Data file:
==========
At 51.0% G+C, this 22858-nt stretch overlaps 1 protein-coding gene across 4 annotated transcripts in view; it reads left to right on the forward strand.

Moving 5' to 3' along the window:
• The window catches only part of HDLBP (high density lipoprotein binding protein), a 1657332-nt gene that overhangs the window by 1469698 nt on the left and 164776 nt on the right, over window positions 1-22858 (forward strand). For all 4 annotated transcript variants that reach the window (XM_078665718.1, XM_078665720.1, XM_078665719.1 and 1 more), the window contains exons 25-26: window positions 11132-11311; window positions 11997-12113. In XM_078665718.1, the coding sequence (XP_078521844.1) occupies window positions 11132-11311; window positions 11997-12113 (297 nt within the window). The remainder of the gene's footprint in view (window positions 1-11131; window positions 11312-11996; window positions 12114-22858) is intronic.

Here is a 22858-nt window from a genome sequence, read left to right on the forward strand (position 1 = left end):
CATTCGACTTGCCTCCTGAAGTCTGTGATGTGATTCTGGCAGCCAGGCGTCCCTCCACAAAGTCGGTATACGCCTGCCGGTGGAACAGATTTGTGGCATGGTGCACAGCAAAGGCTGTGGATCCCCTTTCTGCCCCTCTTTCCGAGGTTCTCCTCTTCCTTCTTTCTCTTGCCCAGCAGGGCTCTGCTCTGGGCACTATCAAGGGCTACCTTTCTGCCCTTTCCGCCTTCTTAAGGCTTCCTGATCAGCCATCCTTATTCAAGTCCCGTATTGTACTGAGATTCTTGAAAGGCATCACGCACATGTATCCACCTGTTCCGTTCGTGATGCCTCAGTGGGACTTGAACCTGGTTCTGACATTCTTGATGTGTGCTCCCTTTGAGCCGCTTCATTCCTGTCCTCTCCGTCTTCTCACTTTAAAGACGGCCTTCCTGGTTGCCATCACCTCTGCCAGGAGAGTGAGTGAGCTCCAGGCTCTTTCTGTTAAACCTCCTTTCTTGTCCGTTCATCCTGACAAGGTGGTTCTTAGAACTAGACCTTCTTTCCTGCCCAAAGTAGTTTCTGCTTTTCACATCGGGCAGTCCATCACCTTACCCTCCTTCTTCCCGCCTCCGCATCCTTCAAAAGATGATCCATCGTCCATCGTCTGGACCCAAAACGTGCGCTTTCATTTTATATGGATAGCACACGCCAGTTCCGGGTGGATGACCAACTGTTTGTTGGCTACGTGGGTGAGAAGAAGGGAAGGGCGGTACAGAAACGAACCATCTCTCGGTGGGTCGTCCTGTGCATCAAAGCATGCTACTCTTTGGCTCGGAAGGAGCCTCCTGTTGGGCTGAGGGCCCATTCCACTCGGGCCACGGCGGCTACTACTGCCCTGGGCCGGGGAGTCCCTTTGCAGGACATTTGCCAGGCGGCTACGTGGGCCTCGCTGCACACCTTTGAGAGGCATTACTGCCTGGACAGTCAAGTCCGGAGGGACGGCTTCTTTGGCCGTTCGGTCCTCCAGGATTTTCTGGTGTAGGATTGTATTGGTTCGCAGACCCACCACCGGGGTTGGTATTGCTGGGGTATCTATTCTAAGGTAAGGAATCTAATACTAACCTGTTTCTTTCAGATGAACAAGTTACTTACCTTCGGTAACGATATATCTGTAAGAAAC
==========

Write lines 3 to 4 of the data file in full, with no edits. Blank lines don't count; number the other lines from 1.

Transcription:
• The window catches only part of HDLBP (high density lipoprotein binding protein), a 1657332-nt gene that overhangs the window by 1469698 nt on the left and 164776 nt on the right, over window positions 1-22858 (forward strand). For all 4 annotated transcript variants that reach the window (XM_078665718.1, XM_078665720.1, XM_078665719.1 and 1 more), the window contains exons 25-26: window positions 11132-11311; window positions 11997-12113. In XM_078665718.1, the coding sequence (XP_078521844.1) occupies window positions 11132-11311; window positions 11997-12113 (297 nt within the window). The remainder of the gene's footprint in view (window positions 1-11131; window positions 11312-11996; window positions 12114-22858) is intronic.

Here is a 22858-nt window from a genome sequence, read left to right on the forward strand (position 1 = left end):